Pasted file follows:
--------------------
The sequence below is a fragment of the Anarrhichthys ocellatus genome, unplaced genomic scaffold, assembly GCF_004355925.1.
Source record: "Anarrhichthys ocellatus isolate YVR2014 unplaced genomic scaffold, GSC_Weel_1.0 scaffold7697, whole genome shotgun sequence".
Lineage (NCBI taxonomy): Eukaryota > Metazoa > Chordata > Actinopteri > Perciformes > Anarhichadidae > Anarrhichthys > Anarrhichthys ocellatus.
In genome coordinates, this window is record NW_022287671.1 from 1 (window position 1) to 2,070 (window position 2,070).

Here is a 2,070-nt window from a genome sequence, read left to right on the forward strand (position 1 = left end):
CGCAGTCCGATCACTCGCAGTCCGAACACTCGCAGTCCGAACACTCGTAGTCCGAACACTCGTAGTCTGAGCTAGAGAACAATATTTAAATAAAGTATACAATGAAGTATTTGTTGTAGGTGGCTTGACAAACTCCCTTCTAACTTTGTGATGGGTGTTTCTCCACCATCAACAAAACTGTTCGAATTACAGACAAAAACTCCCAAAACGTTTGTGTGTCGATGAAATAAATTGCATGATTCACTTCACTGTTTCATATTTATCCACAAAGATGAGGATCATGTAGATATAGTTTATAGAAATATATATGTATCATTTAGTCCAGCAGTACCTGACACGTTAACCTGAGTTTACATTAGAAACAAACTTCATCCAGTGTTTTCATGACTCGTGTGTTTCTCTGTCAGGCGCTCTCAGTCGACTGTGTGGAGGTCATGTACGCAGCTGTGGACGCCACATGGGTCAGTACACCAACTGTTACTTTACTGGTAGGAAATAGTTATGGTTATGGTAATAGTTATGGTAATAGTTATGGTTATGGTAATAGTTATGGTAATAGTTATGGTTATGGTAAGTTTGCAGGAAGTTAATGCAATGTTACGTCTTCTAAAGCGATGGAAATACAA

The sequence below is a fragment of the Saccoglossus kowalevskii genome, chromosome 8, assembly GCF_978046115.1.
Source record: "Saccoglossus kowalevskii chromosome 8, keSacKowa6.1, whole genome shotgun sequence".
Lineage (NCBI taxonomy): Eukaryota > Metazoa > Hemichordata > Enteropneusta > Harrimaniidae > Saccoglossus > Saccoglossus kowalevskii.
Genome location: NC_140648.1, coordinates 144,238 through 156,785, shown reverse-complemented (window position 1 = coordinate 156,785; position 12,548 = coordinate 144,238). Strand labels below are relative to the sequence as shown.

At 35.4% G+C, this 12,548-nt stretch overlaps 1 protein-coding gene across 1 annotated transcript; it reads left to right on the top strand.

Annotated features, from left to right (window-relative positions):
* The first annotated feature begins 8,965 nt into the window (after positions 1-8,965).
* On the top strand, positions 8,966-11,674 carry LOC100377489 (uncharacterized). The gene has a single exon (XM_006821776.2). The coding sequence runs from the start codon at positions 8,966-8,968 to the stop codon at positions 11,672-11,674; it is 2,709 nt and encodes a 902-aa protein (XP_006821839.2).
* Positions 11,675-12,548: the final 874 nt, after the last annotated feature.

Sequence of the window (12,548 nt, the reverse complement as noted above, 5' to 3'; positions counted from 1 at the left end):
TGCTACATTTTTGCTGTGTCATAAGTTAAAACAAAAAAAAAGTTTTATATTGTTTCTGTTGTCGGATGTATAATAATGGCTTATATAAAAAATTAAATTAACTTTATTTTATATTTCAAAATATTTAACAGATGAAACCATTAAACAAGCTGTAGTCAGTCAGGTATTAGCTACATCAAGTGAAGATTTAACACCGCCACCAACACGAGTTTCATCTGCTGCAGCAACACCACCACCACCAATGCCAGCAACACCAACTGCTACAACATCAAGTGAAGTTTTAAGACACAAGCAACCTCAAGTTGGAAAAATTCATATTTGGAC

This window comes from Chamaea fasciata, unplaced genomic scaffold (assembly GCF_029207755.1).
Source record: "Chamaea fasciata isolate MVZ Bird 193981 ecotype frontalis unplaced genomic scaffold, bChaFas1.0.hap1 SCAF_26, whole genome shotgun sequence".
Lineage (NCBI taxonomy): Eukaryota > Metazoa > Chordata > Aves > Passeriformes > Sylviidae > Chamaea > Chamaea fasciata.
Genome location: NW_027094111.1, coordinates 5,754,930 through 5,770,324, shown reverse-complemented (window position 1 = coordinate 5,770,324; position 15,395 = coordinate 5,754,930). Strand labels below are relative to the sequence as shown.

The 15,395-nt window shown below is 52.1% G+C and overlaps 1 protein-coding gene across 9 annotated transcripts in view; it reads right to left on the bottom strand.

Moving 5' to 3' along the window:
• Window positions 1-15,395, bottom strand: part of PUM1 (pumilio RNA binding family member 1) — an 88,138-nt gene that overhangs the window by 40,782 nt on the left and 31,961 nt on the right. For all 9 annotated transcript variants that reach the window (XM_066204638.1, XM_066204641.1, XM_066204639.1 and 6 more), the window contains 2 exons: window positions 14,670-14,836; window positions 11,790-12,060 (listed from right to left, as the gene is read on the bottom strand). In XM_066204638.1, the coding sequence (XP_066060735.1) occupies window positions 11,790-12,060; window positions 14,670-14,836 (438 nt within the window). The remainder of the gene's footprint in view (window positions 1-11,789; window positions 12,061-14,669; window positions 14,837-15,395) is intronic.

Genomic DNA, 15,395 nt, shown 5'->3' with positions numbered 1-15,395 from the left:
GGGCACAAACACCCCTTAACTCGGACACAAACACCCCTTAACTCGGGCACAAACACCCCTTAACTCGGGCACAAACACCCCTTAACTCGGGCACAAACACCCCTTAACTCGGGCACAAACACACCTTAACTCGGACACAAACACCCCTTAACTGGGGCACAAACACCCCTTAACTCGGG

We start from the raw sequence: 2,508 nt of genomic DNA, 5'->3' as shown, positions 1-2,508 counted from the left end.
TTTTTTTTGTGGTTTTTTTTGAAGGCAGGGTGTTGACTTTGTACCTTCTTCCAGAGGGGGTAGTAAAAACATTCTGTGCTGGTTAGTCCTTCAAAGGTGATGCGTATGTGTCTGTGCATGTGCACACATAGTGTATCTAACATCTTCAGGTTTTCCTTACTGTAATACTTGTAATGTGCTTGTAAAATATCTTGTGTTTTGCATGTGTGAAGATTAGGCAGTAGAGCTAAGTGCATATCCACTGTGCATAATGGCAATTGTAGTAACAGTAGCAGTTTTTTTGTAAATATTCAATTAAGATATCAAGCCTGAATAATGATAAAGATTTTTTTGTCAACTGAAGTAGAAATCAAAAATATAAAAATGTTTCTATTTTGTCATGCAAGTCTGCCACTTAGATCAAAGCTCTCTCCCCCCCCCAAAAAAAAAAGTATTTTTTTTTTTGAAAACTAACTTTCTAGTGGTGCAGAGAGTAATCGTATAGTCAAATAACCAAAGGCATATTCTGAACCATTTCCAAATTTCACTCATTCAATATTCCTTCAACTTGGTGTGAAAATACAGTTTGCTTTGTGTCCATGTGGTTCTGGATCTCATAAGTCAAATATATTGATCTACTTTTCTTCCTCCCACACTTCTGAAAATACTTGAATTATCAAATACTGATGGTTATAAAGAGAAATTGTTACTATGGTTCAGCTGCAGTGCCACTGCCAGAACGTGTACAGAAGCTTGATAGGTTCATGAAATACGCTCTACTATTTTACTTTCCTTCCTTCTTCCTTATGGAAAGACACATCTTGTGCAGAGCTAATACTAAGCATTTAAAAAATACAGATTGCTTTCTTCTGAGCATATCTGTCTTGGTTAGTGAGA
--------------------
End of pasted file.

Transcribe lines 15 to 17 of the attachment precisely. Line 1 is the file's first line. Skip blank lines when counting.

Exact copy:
* Positions 11,675-12,548: the final 874 nt, after the last annotated feature.

Sequence of the window (12,548 nt, the reverse complement as noted above, 5' to 3'; positions counted from 1 at the left end):
TGCTACATTTTTGCTGTGTCATAAGTTAAAACAAAAAAAAAGTTTTATATTGTTTCTGTTGTCGGATGTATAATAATGGCTTATATAAAAAATTAAATTAACTTTATTTTATATTTCAAAATATTTAACAGATGAAACCATTAAACAAGCTGTAGTCAGTCAGGTATTAGCTACATCAAGTGAAGATTTAACACCGCCACCAACACGAGTTTCATCTGCTGCAGCAACACCACCACCACCAATGCCAGCAACACCAACTGCTACAACATCAAGTGAAGTTTTAAGACACAAGCAACCTCAAGTTGGAAAAATTCATATTTGGAC